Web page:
What is coinsurance?

Published by Medicare Made Clear®

What is co-insurance?

Coinsurance is when you and your health care plan share the cost of a service you receive based on a percentage. For most services covered by Part B, for example, you pay 20% and Medicare pays 80%.

How does coinsurance work?

To understand how coinsurance works, let’s look at an example.

Joe visits his doctor for chest pain. Joe has Original Medicare (Parts A & B), and he has already met his Part B deductible for the year.

Joe’s doctor “accepts assignment,” meaning that she agrees to take the Medicare-approved amount—what Medicare says is appropriate—as full payment for her services. Typically, the Medicare-approved amount is less than a doctor’s usual and customary fee.

The table shows how the costs might break down for this example.

Coinsurance cost breakdown
Description Amount

Joe’s doctor charges


Medicare-approved amount


Medicare pays 80%


Joe pays 20% (coinsurance)


Total Joe pays


In this example, the doctor’s fee is $300, but the Medicare-approved amount is $220. So, the doctor accepts $220 as full payment.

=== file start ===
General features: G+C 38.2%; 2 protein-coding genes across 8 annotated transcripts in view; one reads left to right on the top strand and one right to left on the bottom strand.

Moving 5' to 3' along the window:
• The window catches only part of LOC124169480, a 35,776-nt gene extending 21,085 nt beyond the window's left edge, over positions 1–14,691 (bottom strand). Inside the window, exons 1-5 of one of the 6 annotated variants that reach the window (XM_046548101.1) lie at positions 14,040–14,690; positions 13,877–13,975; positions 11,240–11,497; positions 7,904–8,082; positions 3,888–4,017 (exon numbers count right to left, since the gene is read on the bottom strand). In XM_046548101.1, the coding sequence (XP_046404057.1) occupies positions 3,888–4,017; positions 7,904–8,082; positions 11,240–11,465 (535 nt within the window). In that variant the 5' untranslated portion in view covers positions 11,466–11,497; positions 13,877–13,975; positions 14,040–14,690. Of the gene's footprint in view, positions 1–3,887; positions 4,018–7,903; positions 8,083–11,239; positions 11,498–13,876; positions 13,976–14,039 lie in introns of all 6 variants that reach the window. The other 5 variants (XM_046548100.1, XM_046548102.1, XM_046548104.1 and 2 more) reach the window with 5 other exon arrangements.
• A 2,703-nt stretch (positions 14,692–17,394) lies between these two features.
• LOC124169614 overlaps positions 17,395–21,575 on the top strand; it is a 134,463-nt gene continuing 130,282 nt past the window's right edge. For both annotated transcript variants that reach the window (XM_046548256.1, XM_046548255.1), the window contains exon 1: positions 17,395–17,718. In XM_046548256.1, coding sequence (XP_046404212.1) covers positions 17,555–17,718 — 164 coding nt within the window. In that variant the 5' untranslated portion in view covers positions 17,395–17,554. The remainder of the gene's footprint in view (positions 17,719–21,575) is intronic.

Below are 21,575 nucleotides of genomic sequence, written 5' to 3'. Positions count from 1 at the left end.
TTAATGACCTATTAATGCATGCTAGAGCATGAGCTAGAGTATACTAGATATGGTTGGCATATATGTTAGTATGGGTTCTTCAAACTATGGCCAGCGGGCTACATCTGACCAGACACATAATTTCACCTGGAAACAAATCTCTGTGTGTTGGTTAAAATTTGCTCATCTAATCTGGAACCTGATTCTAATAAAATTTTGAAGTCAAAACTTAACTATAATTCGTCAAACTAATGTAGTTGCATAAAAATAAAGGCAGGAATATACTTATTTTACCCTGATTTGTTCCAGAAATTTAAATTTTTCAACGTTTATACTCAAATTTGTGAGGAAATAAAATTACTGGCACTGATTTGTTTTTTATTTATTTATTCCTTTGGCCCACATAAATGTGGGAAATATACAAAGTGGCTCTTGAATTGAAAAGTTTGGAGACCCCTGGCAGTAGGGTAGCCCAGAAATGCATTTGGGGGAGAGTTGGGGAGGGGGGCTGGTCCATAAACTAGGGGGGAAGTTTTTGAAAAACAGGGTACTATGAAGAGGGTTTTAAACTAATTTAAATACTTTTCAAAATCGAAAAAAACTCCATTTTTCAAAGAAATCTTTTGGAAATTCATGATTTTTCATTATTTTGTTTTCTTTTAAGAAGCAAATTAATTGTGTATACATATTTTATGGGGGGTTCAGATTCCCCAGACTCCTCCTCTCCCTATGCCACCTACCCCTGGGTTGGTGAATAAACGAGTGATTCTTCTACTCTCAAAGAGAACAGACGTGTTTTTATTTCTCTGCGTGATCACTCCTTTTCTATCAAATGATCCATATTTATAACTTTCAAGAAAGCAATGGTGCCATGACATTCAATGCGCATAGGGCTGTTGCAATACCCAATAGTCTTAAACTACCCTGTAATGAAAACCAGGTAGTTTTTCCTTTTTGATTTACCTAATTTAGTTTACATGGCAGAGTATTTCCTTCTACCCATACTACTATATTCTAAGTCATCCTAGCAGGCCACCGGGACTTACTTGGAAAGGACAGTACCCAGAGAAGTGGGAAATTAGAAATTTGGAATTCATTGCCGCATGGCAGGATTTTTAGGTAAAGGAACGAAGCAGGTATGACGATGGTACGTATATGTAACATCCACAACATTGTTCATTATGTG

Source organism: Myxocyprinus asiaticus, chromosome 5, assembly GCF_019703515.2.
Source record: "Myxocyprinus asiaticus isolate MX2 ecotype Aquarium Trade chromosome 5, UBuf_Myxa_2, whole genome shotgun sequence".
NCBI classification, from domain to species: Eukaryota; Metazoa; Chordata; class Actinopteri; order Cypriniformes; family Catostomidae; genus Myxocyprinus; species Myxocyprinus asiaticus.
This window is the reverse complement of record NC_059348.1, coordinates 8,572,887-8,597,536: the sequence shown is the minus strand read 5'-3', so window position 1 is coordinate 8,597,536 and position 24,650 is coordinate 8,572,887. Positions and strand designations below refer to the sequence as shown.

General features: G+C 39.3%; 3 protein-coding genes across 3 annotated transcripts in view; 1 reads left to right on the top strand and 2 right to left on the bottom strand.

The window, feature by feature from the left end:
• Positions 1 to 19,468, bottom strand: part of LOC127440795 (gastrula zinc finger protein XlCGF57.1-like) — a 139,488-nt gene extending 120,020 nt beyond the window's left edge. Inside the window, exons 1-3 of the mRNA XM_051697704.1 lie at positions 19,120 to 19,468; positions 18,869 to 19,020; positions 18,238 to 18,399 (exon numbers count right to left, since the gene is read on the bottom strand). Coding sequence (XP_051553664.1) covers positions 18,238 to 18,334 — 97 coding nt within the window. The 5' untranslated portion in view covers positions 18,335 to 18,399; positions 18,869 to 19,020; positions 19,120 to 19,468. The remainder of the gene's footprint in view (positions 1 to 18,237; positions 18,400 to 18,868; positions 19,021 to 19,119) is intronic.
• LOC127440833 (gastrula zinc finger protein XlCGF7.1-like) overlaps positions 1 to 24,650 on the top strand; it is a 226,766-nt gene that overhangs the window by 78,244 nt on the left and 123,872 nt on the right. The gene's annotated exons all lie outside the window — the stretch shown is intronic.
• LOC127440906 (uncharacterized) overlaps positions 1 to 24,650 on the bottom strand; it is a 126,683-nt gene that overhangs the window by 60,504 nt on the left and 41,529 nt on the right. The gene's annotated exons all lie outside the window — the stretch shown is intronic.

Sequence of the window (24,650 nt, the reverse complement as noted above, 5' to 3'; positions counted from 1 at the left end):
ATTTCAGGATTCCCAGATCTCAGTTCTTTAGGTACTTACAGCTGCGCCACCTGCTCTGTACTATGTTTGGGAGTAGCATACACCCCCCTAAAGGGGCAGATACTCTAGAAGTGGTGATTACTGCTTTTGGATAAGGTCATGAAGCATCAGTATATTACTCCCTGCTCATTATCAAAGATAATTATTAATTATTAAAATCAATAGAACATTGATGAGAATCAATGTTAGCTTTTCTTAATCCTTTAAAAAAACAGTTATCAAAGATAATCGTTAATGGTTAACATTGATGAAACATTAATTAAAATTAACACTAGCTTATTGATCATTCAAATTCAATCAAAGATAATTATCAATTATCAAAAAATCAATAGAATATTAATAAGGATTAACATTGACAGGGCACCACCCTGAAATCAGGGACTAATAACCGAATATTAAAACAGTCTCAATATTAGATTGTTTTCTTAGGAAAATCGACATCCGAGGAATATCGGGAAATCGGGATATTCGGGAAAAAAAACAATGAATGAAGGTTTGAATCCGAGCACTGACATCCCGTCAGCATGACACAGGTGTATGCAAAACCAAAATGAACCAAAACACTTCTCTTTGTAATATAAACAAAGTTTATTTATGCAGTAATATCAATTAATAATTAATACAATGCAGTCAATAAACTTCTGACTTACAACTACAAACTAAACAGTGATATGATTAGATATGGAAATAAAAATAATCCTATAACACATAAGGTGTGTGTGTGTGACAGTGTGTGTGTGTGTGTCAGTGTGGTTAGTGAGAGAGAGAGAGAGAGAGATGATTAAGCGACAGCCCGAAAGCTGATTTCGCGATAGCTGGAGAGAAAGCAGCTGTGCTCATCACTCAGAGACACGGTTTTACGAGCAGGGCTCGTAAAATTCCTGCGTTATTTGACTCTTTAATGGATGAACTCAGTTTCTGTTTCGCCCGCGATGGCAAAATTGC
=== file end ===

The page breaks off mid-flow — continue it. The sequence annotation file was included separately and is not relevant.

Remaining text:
Medicare pays 80% of the cost, which is $176. Joe pays 20% of the cost, which is $44. If Joe has a Medicare supplement insurance plan, his share of the cost might be covered by the plan.

Do Medicare Advantage plans have coinsurance?

Medicare Advantage plans (Part C) share costs with plan members, but it’s mostly with copays rather than coinsurance. Copays are a small fee that you pay when you receive a health care service. So, if Joe had a Medicare Advantage plan rather than Original Medicare in the example above, he might pay a $30 copay when he visited the doctor.

Medicare Advantage is an alternative to Original Medicare (Parts A & B). It’s another way to get your Medicare benefits. Plans are offered by private insurance companies approved by Medicare.

Medicare Advantage plans are required to set an out-of-pocket limit for plan members. There’s no out-of-pocket limit with Original Medicare.

It’s your money, and it’s important to understand your Medicare costs and how they are calculated. Look over the medical bills you receive and the Medicare Summary Notices you get from Medicare. Talk to your provider or your plan, or call Medicare, if you have questions.

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